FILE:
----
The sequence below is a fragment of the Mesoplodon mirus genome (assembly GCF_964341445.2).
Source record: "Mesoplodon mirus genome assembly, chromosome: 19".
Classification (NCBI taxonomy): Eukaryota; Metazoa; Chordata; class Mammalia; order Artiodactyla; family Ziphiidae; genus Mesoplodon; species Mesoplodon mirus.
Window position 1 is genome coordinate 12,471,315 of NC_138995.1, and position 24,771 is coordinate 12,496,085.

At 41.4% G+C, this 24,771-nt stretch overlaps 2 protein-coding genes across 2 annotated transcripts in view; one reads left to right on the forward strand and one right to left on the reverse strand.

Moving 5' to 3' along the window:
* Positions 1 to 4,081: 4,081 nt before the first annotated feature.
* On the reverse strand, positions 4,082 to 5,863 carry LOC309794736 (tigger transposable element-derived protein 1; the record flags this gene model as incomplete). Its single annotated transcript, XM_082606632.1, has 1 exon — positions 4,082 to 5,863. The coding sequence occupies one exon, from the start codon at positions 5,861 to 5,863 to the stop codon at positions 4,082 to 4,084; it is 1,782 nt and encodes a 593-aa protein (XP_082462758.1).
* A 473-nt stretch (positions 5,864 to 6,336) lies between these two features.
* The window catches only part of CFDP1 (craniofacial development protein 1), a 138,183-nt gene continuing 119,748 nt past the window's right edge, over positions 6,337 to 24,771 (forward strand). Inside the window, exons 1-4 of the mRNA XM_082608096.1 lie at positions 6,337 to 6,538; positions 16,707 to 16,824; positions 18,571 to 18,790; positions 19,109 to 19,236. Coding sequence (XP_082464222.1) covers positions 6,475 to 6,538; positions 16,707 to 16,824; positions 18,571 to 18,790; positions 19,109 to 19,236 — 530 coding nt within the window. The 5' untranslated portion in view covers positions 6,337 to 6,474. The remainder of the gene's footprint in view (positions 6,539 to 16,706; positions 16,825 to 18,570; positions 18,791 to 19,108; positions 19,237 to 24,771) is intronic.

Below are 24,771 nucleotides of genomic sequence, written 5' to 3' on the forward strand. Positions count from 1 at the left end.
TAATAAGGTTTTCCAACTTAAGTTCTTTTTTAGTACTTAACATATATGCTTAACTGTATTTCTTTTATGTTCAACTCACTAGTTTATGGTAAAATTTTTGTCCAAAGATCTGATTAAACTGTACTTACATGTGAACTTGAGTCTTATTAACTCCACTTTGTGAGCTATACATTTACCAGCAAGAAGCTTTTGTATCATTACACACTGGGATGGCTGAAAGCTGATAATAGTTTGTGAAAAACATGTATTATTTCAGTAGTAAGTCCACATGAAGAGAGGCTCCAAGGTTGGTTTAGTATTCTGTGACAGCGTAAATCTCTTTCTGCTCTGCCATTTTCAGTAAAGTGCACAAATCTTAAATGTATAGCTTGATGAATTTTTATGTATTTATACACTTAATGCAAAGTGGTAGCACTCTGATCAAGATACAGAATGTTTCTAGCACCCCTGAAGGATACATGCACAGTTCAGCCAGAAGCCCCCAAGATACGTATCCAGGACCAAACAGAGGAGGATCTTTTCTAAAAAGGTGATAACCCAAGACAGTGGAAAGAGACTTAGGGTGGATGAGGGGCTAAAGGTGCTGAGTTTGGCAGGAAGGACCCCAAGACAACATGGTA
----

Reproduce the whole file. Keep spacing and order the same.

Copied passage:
The sequence below is a fragment of the Mesoplodon mirus genome (assembly GCF_964341445.2).
Source record: "Mesoplodon mirus genome assembly, chromosome: 19".
Classification (NCBI taxonomy): Eukaryota; Metazoa; Chordata; class Mammalia; order Artiodactyla; family Ziphiidae; genus Mesoplodon; species Mesoplodon mirus.
Window position 1 is genome coordinate 12,471,315 of NC_138995.1, and position 24,771 is coordinate 12,496,085.

At 41.4% G+C, this 24,771-nt stretch overlaps 2 protein-coding genes across 2 annotated transcripts in view; one reads left to right on the forward strand and one right to left on the reverse strand.

Moving 5' to 3' along the window:
* Positions 1 to 4,081: 4,081 nt before the first annotated feature.
* On the reverse strand, positions 4,082 to 5,863 carry LOC309794736 (tigger transposable element-derived protein 1; the record flags this gene model as incomplete). Its single annotated transcript, XM_082606632.1, has 1 exon — positions 4,082 to 5,863. The coding sequence occupies one exon, from the start codon at positions 5,861 to 5,863 to the stop codon at positions 4,082 to 4,084; it is 1,782 nt and encodes a 593-aa protein (XP_082462758.1).
* A 473-nt stretch (positions 5,864 to 6,336) lies between these two features.
* The window catches only part of CFDP1 (craniofacial development protein 1), a 138,183-nt gene continuing 119,748 nt past the window's right edge, over positions 6,337 to 24,771 (forward strand). Inside the window, exons 1-4 of the mRNA XM_082608096.1 lie at positions 6,337 to 6,538; positions 16,707 to 16,824; positions 18,571 to 18,790; positions 19,109 to 19,236. Coding sequence (XP_082464222.1) covers positions 6,475 to 6,538; positions 16,707 to 16,824; positions 18,571 to 18,790; positions 19,109 to 19,236 — 530 coding nt within the window. The 5' untranslated portion in view covers positions 6,337 to 6,474. The remainder of the gene's footprint in view (positions 6,539 to 16,706; positions 16,825 to 18,570; positions 18,791 to 19,108; positions 19,237 to 24,771) is intronic.

Below are 24,771 nucleotides of genomic sequence, written 5' to 3' on the forward strand. Positions count from 1 at the left end.
TAATAAGGTTTTCCAACTTAAGTTCTTTTTTAGTACTTAACATATATGCTTAACTGTATTTCTTTTATGTTCAACTCACTAGTTTATGGTAAAATTTTTGTCCAAAGATCTGATTAAACTGTACTTACATGTGAACTTGAGTCTTATTAACTCCACTTTGTGAGCTATACATTTACCAGCAAGAAGCTTTTGTATCATTACACACTGGGATGGCTGAAAGCTGATAATAGTTTGTGAAAAACATGTATTATTTCAGTAGTAAGTCCACATGAAGAGAGGCTCCAAGGTTGGTTTAGTATTCTGTGACAGCGTAAATCTCTTTCTGCTCTGCCATTTTCAGTAAAGTGCACAAATCTTAAATGTATAGCTTGATGAATTTTTATGTATTTATACACTTAATGCAAAGTGGTAGCACTCTGATCAAGATACAGAATGTTTCTAGCACCCCTGAAGGATACATGCACAGTTCAGCCAGAAGCCCCCAAGATACGTATCCAGGACCAAACAGAGGAGGATCTTTTCTAAAAAGGTGATAACCCAAGACAGTGGAAAGAGACTTAGGGTGGATGAGGGGCTAAAGGTGCTGAGTTTGGCAGGAAGGACCCCAAGACAACATGGTA